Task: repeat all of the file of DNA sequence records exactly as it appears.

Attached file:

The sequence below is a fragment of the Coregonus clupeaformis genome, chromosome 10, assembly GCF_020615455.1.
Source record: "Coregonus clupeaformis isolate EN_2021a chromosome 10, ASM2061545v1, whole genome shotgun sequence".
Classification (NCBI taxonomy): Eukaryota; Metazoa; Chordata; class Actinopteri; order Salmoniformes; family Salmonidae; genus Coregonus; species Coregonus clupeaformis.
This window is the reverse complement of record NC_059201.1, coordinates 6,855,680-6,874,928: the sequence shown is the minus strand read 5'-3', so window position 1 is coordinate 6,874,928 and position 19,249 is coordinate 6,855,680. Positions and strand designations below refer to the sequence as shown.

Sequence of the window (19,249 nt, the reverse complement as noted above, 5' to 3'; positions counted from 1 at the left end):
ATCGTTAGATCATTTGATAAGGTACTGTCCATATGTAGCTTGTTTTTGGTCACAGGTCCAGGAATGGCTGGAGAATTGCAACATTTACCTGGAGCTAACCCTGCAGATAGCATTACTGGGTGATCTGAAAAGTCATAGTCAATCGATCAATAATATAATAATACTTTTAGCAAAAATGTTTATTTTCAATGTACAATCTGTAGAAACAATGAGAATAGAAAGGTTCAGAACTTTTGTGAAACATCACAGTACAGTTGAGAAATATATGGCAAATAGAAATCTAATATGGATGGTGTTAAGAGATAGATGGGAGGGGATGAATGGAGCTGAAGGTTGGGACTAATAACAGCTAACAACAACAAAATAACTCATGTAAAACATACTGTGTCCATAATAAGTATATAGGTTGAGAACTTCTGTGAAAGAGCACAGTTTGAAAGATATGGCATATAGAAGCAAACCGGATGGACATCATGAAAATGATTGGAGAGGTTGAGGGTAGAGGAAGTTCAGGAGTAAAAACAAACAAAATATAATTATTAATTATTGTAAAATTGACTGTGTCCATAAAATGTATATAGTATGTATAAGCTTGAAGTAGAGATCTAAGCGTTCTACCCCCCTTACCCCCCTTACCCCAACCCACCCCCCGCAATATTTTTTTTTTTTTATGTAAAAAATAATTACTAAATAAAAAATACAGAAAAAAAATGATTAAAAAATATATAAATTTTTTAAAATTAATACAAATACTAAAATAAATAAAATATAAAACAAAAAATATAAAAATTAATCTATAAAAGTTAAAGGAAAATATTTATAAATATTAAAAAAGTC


The sequence below is a fragment of the Coregonus clupeaformis genome, chromosome 10, assembly GCF_020615455.1.
Source record: "Coregonus clupeaformis isolate EN_2021a chromosome 10, ASM2061545v1, whole genome shotgun sequence".
Classification (NCBI taxonomy): Eukaryota; Metazoa; Chordata; class Actinopteri; order Salmoniformes; family Salmonidae; genus Coregonus; species Coregonus clupeaformis.
This window is the reverse complement of record NC_059201.1, coordinates 6,855,680-6,874,928: the sequence shown is the minus strand read 5'-3', so window position 1 is coordinate 6,874,928 and position 19,249 is coordinate 6,855,680. Positions and strand designations below refer to the sequence as shown.

Sequence of the window (19,249 nt, the reverse complement as noted above, 5' to 3'; positions counted from 1 at the left end):
ATCGTTAGATCATTTGATAAGGTACTGTCCATATGTAGCTTGTTTTTGGTCACAGGTCCAGGAATGGCTGGAGAATTGCAACATTTACCTGGAGCTAACCCTGCAGATAGCATTACTGGGTGATCTGAAAAGTCATAGTCAATCGATCAATAATATAATAATACTTTTAGCAAAAATGTTTATTTTCAATGTACAATCTGTAGAAACAATGAGAATAGAAAGGTTCAGAACTTTTGTGAAACATCACAGTACAGTTGAGAAATATATGGCAAATAGAAATCTAATATGGATGGTGTTAAGAGATAGATGGGAGGGGATGAATGGAGCTGAAGGTTGGGACTAATAACAGCTAACAACAACAAAATAACTCATGTAAAACATACTGTGTCCATAATAAGTATATAGGTTGAGAACTTCTGTGAAAGAGCACAGTTTGAAAGATATGGCATATAGAAGCAAACCGGATGGACATCATGAAAATGATTGGAGAGGTTGAGGGTAGAGGAAGTTCAGGAGTAAAAACAAACAAAATATAATTATTAATTATTGTAAAATTGACTGTGTCCATAAAATGTATATAGTATGTATAAGCTTGAAGTAGAGATCTAAGCGTTCTACCCCCCTTACCCCCCTTACCCCAACCCACCCCCCGCAATATTTTTTTTTTTTTATGTAAAAAATAATTACTAAATAAAAAATACAGAAAAAAAATGATTAAAAAATATATAAATTTTTTAAAATTAATACAAATACTAAAATAAATAAAATATAAAACAAAAAATATAAAAATTAATCTATAAAAGTTAAAGGAAAATATTTATAAATATTAAAAAAGTC